Last week, I traveled to Galicia, Spain to begin filming what will be a short documentary on the lives of my remaining family there. My mother was born there (the third youngest of 16 children) and as I’ve come to know my aunts and uncles there, I’ve found their story of survival and perseverance (having been born in extreme poverty under the rule of general and dictator Francisco Franco) to be rather remarkable.
The remaining aunts and uncles live close by in a small town in Galicia (where I interviewed them all) but one uncle lived a 6 hour train ride away in the city of Burgos. So my mother (who was already there visiting her family) and two of my aunts traveled there to wrap up filming. Burgos is a city in northern Spain and the historic capital of Castile, a Spanish historical region. It has about 180,000 inhabitants in the actual city and another 20,000 in the metropolitan area. It has many historic landmarks but for today’s post, I’m going to focus on the Burgos Cathedral.
Its full name is the Catedral de Santa María de Burgos (St. Mary’s Cathedral of Burgos), and it is the only Spanish cathedral that has earned UNESCO World Heritage accreditation independent of its surroundings. The cathedrals of Salamanca, Santiago de Compostela, Ávila, Córdoba, Toledo and Cuenca are all World Heritage Sites, but they are recognized together with the historic districts they are located in.
Burgos Cathedral features a rich variety of architectural styles, which range from 13th century to 17th century gothic and include restoration works carried out in the 19th and 20th centuries. The cathedral’s first stone was placed in 1221 under the direction of Maestro Enrique, a Frenchman who would go on to head the construction of the Leon Cathedral. Enrique drew inspiration from the Reims Cathedral for the Burgos Cathedral, which was consecrated in 1260, a time when the headpiece, the transept, and the naves were nearly complete.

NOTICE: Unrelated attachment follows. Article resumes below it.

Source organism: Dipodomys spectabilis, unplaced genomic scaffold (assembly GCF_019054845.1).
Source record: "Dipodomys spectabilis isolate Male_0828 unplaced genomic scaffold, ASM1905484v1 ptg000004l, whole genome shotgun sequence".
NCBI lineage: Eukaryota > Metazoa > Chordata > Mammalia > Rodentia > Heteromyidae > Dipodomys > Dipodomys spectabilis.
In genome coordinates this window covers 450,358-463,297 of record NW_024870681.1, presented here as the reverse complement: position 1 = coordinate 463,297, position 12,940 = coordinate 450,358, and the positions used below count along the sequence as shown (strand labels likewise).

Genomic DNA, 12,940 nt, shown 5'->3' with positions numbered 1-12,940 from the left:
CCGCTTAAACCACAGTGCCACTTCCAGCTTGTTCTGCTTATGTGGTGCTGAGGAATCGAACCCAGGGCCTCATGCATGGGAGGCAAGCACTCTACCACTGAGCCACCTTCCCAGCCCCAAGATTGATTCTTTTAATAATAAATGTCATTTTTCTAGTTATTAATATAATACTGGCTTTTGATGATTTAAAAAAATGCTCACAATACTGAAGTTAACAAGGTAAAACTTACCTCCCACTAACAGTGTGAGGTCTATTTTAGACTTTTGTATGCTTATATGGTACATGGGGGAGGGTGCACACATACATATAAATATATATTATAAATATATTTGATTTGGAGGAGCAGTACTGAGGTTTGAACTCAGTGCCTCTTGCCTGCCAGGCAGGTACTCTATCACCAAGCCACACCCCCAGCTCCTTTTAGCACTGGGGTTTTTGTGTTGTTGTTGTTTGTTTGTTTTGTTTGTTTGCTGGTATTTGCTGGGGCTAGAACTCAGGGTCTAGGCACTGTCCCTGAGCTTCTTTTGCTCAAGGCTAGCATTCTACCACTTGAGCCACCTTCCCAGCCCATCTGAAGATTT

Works on the side chapels continued until the early 14th century, a time when a new cloister was built. German inspired tower spires were added to the main façade in the 15th century as were the dome and the Condastable Chapel. The dome was destroyed in a storm and rebuilt in the 16th century. In the 18th century, construction finally concluded with the erection of the Chapel of St. Thecla and in 1919 the cathedral became the burial place of Rodrigo Díaz de Vivar (“El Cid”), a Castilian nobleman and military leader in medieval Spain, and his wife Doña Jimena.
I spent parts of two afternoons walking around the Burgos Cathedral and its plazas with my Lumix GH4 and grabbed a few photographs of what is a truly remarkable structure. Enjoy the pics…
The annual Fiesta de las Flores (Flower Festival) just happened to be going on in the Plaza de la Flora
As part of the Fiesta de las Flores, la Puerta del Sarmental (Sarmental Door), which was built between 1230 and 1240 and is accessed from a steep staircase, was also adorned with flowers
A Statue of King Carlos III (King of Spain and the Spanish Indies from 1759 to 1788) is the centerpiece of Plaza Mayor, the main square of Burgos
Casa Consistorial, built by Spanish sculptor and architect Fernando González de Lara in 1791, in the Plaza Mayor
Burgos was a major stop for pilgrims on their way to Santiago de Compostela so here I am taking a photo break next to a statue of a weary pilgrim outside the cathedral
In the Plaza Mayor, a statue of a man reading a newspaper (“Lector de Periódicos”), a tribute to the press
South side of the Cathedral, from the Plaza de San Fernando
View of the cathedral from Plaza Santa María
After circling the Cathedral, we strolled Paseo del Espolón, the most central and popular wooded and landscaped walkway Burgos
Our final stop before heading out for “tapas” was a bronze monument of Rodrigo Díaz de Vivar (El Cid) created by Spanish sculptor Juan Cristóbal González Quesada
The following afternoon, we headed up to El Castillo de Burgos (Burgos Castle) which is on the hill of San Miguel raised 75 m above the city. It offered us quite the view of Burgos and its remarkable cathedral.